Dordt College News

Dordt students take summer class in the Netherlands

August 26, 2003


Translation: incredible.

That’s the word Kris Klein uses to describe his trip to the Netherlands this summer. Klein was one of eight Dordt College students to take the adventure, earning college credit in a cross-cultural immersion course that allows students to live in and explore another country.

Dordt students can choose from many locations for cross-cultural experiences, including Romania, Venezuela, Cyprus, Hungary or Ukraine. But this year’s participants accompanied their professor and Dutch native, Leendert van Beek, on a whirlwind tour of the Netherlands and other parts of Europe. Participating Students

“My purpose for going was mainly to be able to see the homeland that our ancestors grew up in and to experience the cultures and differences in Europe,” said Klein, who also appreciated opportunities to travel to London and Paris on the weekends.

Both the small size and large population of Holland surprised him. Most residents of the Netherlands speak English as a second language, but Kris said the language barrier was the hardest thing to adjust to. Two other participants took Dutch language classes to prepare for the trip, and then visited Dutch relatives while there.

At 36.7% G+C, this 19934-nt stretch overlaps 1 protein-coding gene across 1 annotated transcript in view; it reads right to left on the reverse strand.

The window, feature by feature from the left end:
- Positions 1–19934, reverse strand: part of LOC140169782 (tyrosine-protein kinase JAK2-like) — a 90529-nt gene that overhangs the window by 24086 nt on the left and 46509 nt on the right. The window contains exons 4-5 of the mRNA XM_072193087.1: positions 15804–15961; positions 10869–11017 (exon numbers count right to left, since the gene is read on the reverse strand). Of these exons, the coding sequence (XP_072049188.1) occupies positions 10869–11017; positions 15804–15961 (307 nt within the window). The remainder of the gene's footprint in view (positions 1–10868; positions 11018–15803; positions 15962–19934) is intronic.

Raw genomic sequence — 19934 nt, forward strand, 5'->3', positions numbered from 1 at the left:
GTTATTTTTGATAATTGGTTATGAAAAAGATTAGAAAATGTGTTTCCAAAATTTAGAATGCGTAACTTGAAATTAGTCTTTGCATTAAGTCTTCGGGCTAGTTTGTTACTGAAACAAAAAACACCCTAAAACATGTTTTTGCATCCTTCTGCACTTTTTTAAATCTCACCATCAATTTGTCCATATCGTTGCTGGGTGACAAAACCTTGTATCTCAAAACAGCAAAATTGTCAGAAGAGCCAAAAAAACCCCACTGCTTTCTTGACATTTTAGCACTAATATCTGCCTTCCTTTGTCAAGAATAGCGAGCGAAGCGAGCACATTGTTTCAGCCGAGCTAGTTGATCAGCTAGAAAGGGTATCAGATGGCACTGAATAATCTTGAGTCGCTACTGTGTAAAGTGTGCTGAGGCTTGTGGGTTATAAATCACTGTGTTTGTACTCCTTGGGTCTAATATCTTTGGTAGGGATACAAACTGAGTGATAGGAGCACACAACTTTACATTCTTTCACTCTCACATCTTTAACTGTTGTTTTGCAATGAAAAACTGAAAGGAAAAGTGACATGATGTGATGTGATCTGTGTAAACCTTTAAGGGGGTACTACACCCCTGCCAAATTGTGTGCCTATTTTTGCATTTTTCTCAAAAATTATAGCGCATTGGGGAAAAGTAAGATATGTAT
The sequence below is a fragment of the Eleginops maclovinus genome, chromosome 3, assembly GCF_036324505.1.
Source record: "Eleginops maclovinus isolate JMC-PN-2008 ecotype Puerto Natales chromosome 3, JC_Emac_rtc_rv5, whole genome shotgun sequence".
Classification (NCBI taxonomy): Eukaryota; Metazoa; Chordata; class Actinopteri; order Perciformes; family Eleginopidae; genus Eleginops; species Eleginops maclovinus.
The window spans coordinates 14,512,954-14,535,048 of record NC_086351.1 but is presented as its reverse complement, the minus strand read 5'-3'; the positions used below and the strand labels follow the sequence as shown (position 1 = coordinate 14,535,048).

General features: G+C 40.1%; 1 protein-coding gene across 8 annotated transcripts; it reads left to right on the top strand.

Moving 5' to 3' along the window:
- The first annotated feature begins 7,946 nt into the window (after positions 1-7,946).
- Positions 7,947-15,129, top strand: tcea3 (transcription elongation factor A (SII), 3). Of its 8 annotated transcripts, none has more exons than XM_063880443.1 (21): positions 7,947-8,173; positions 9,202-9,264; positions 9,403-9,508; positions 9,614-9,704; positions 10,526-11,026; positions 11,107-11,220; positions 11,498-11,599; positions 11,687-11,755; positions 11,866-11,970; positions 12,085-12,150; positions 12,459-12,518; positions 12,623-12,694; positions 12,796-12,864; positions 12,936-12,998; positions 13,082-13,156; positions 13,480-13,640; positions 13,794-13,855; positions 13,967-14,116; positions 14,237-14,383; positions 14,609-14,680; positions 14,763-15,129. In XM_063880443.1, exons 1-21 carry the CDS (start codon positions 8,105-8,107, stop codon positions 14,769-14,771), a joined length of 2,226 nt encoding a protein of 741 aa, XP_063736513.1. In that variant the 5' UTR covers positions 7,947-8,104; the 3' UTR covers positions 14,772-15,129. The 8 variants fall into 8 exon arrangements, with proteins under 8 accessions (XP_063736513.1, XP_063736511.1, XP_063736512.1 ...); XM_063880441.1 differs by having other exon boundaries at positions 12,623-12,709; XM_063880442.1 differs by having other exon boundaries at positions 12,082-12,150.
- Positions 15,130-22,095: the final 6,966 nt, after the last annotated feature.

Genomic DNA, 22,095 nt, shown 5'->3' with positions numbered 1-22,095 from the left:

“My purpose for going was to see where my ancestors had lived and to learn more about the Dutch culture,” commented Michael De Maar. “We stopped in the towns where my great-grandfathers (Bernard De Maar and Henry De Haan) had been born and I have learned a lot about the Dutch culture.” Professor van Beek helped De Maar research his family line dating back to 1699.

Michael also appreciated meeting Dutch, German, Belgian, and many other non-European people from Youth With A Mission, a Christian youth organization that provided their housing and weekday lunch meals. “It was interesting to talk with them and see how they lived,” said De Maar. He noted that everything in the country is smaller – even the stairs in the houses, which “are half the length of your shoe!” De Maar noted that everything he had read about World War II became more real after seeing a concentration camp and taking a weekend trip to the beaches of Normandy.

Kate Reinsma was so enthused with the trip that she is strongly considering living overseas after finishing graduate school. “I participated in the program with the intention of experiencing another culture by actually living and studying in it rather than just as a tourist who stays for a brief vacation,” said Reinsma. “For me, one of the highlights was having my own Dutch bike and riding to town because it made me feel like a local and participating in the culture, not just an outsider.” She also liked the chance to read something the night before (e.g. about the Dutch shipping and trade in the 17th century) and then see it the next day on the excursion.

The off-campus program encourages students to take responsibility for learning into their own hands and to take initiative to learn from their surroundings. Participants develop a new perspective on their native culture and their own identity within that culture, while developing an understanding of the country in which they are foreigners. Participants were required to keep a reflective journal to record their growth and new perspective as foreigners in a different culture.